4 Marketing Analysis Toolkit: Break-even Analysis Calculating the break-even point is only a first step in any decision analysis. The more important (and often more difficult) step is to determine how the numbers influence the decision that needs to be made. After a break-even quantity is calculated, managers need to assess how feasible it is that the firm will sell that incremental quantity as a result of the planned investment. A risk assessment should be conducted to calculate the probability that the firm will be successful in selling the incremental units and to identify stumbling blocks that may constrain the firm from achieving its goal. Managers can also assess how long it will take to achieve breakeven, by relating the break-even quantity to time. If you calculate your break-even point to be 10,000 units and, based on historical estimates, you know that your customers will buy 5,000 additional units per year given the additional investment, you can calculate the time it will take for your firm to break even: two years. This is sometimes called the payback period, since it calculates the period of time the firm needs to pay back its investment. Some firms establish an internal benchmark for payback periods; for example, a firm could mandate that no investments will be made unless they pay back within three years. The longer the payback period, the more risky it becomes for the firm to achieve the incremental sales necessary to break even. Using Break-even Analysis to Guide Marketing Decision Making Marketers use break-even analysis to help evaluate different types of marketing decisions. The most common uses are: 1) To assess the feasibility of proposed fixed marketing expenditures, such as the cost of an advertising campaign. Here, break-even analysis is used to determine the incremental number of units the company must sell to recoup its investment in the marketing expenditure. If I am going to spend $10 million on a new advertising campaign, how many additional units of product do I need to sell to break even on my investment? What the break-even formula is calculating is how many units of product generate $10 million in profits for the company. 2) To assess the feasibility of a permanent pricing change. Before managers recommend cutting or raising the price of their products, they should understand the impact that the pricing change will have on customers demand for the products. For most products, when prices go up, the quantity that customers demand goes down, and when prices go down, the quantity that customers demand goes up. Hence, pricing revisions not only affect the price received for each unit sold but also may affect unit volume, which makes the problem more complex. In the case of a price decrease, a manager can use break-even analysis to calculate how many more units of the product must be sold to compensate for the lower price. When a price is reduced, the firm loses money on each unit sold but may gain incremental unit volume, given the inverse relationship between price and demand. This increase in unit volume may compensate for the lost revenue on the existing demand. For example, suppose that demand for a product is 100 units if the price is $ A break-even analysis can be used to determine how much additional demand must be generated to compensate for a $2.00 price decrease. If the product has a contribution margin of $5.00 at the $10.00 price (and thus a contribution margin of $3.00 at the $8.00 price), then the break-even point is calculated as follows: Contribution Margin (at existing price) = Contribution Margin (at new price) $5.00 * (100 units) = $3.00 * (100 + BEQ) 4

5 Marketing Analysis Toolkit: Break-even Analysis BEQ = 66.7 units So the firm must be confident that it can sell at least 66.7 additional units at the lower price to justify the price decrease. (The total number of units that would need to be sold at the lower price is units.) Looking at the problem another way, the price reduction causes the company to lose $200 on the products that it would have sold at the higher price. So we can think of $200 as the fixed cost of the price decrease. Therefore, the company needs to sell an additional 66.7 units at a contribution margin of $3.00 per unit to make up for this loss, as shown in the BEQ calculation below: BEQ = Fixed Cost = $200 = 66.7 units Contribution Margin $3.00 In the case of a price increase, a manager can use break-even analysis to calculate the amount of unit sales that can be sacrificed given the higher price point. When a price is increased, the firm gains money on each unit sold but may lose some of its existing unit volume, given the inverse relationship between price and demand. This decrease in unit volume may not compensate for the gained revenue on the existing demand. For example, suppose demand for a product is 100 units if the price is $ A break-even analysis can be used to determine how much demand can be lost if the price is increased to $ If the product has a contribution margin of $5.00 at the $10.00 price (and thus a contribution margin of $7.00 at the $12.00 price), then the break-even point is: Contribution Margin (at existing price) = Contribution Margin (at new price) $5.00 * (100 units) = $7.00 * (100 units + BEQ) BEQ = 28.6 units So the firm must be confident that it will lose fewer than 28.6 units to justify the price increase. (The total number of units that would need to be sold at the higher price is 71.4.) Looking at the problem another way, if the company is able to sell all of the original 100 units at the higher price, it would realize an additional $200 in profits (we can think of this as a negative fixed cost, which means we can plug $200 as the fixed cost of the program into the break-even formula). But the higher price will lead it to sacrifice some unit sales. The company would break even if it sacrificed 28.6 units; if the sales decrease was less than 28.6 units, the firms would make incremental profit from the price increase. BEQ = Fixed Cost = ($5.00 $7.00) * (100 units) = 28.6 units Contribution Margin $7.00 3) To assess the feasibility of proposed short term variable marketing expenditures, such as the cost of a coupon promotion. Here, break-even analysis is used to determine the incremental number of units the company must sell to recoup its loss of profits from the sale of each product bought at a discounted price. If I am going to sell my products with a coupon that reduces the retail price by $1.00, how many additional units of product do I need to sell to break even on my 5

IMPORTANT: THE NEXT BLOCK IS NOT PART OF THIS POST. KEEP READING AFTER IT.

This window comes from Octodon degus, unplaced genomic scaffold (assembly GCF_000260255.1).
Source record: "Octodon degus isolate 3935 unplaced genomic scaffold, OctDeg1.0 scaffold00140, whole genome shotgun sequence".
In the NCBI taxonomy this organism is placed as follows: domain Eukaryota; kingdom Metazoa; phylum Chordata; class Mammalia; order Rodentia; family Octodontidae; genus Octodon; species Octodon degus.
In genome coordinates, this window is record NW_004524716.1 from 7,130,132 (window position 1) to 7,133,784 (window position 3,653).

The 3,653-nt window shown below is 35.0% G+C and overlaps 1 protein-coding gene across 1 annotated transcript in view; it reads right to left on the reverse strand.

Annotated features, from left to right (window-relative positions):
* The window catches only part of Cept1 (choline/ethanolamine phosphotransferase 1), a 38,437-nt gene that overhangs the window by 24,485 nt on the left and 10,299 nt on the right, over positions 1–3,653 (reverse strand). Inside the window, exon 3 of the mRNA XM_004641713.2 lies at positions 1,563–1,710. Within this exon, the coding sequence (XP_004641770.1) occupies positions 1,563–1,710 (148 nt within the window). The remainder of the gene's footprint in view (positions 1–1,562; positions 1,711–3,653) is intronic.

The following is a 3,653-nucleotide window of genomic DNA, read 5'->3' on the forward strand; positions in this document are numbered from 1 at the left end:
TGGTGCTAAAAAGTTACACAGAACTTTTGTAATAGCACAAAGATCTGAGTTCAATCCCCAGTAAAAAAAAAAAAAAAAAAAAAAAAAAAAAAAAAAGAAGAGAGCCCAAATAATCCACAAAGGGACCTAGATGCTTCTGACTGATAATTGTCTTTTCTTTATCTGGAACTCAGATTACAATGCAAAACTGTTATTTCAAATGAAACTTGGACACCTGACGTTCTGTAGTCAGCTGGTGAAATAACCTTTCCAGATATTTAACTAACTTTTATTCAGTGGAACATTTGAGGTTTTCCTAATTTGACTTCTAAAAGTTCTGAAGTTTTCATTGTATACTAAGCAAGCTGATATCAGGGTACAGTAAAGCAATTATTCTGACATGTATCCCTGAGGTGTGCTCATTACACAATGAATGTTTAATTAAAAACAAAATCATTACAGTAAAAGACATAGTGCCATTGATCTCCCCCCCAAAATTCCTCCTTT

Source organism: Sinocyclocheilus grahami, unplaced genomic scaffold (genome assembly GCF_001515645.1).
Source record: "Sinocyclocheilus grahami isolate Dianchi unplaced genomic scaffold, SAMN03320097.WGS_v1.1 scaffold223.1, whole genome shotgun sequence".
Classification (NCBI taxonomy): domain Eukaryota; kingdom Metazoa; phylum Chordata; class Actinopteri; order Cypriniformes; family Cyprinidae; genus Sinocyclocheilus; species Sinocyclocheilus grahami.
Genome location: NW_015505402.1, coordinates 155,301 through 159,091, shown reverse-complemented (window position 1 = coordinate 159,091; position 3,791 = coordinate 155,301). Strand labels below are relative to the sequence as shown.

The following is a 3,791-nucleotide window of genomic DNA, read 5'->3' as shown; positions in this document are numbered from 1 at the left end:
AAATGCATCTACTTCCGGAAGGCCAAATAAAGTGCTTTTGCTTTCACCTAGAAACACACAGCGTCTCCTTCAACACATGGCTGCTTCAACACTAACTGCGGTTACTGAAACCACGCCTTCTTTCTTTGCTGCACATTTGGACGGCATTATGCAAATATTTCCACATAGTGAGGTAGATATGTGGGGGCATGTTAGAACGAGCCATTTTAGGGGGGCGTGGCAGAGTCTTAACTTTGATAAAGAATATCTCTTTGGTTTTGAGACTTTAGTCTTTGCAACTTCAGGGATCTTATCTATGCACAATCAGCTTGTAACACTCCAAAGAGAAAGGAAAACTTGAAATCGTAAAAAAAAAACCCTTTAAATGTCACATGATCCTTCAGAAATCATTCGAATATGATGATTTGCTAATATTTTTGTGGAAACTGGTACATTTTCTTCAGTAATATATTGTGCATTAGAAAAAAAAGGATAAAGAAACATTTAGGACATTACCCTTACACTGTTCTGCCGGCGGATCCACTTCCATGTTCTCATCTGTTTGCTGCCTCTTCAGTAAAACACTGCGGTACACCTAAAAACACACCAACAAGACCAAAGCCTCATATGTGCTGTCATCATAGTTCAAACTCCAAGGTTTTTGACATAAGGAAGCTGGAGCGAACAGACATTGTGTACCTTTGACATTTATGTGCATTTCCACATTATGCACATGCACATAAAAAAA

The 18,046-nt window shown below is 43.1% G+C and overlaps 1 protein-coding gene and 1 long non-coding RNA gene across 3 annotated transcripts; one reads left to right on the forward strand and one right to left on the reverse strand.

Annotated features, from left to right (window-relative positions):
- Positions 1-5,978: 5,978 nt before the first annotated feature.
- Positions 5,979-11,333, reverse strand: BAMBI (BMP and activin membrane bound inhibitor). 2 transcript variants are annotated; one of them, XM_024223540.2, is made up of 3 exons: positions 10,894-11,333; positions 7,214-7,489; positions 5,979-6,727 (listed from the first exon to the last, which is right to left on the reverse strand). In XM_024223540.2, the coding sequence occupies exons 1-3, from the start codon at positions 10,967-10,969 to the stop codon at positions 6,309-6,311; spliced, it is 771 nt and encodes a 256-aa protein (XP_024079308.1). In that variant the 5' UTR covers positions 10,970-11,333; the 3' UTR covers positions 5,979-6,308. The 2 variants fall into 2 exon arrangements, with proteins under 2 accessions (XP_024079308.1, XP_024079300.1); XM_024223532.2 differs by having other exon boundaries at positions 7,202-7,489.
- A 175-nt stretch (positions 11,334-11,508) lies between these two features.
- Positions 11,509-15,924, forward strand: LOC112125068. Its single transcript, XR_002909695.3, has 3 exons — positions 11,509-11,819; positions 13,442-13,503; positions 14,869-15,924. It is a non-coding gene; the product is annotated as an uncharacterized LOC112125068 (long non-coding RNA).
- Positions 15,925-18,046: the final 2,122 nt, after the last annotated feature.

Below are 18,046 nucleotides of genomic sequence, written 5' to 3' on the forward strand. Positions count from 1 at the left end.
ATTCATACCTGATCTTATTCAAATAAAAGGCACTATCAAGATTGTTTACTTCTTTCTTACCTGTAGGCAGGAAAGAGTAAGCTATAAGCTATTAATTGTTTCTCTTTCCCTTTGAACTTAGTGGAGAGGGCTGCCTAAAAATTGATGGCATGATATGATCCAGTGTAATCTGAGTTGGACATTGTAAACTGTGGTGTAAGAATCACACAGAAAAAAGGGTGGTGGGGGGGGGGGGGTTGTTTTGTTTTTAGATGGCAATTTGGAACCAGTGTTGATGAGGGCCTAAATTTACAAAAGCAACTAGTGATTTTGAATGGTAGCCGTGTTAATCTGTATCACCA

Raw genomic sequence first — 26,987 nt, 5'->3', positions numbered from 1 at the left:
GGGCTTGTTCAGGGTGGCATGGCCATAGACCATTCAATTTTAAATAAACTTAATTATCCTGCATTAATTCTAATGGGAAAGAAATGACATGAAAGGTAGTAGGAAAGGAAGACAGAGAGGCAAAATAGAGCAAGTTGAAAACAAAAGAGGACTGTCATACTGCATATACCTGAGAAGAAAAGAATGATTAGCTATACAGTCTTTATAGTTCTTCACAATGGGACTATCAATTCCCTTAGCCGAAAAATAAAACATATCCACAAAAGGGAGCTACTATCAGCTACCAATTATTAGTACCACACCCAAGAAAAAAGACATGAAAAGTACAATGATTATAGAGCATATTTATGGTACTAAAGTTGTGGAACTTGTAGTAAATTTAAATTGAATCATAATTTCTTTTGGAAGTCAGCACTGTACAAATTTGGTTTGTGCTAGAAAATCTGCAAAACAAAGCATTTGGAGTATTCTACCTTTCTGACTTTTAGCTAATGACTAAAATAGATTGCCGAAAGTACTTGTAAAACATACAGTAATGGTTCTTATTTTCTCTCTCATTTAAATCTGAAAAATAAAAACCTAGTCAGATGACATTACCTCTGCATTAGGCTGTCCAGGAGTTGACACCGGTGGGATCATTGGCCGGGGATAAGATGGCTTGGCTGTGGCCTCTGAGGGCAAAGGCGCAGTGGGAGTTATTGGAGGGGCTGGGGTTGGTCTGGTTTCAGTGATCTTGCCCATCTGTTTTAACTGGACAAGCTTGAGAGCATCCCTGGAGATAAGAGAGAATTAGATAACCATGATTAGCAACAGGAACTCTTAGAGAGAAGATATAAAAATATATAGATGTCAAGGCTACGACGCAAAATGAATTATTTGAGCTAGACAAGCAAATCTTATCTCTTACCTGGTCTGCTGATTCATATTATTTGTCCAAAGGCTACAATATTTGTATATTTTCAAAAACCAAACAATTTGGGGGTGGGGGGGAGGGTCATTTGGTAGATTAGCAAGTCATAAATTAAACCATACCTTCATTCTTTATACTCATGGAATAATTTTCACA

6 Marketing Analysis Toolkit: Break-even Analysis coupon program investment? What the break-even formula is calculating here is how many units of product generate enough profit to cover the cost associated with the $1.00 price break on the number of units sold with a coupon. For example, if I estimate that I will sell 50,000 units with a coupon, then I need to sell enough units to cover a $50,000 marketing investment. 4.) To assess the feasibility of a new product introduction that will cannibalize existing product sales. Many new products a firm introduces to the market not only steal sales from competitors, but also steal sales from the firm s current offerings, a process known as cannibalization. Here, the cost of cannibalization is the decrease in profits the firm realizes as unit volume of the existing products goes down. Break-even analysis is used to determine the incremental number of units of the new product the firm must sell in order to recoup the cost of cannibalization. 6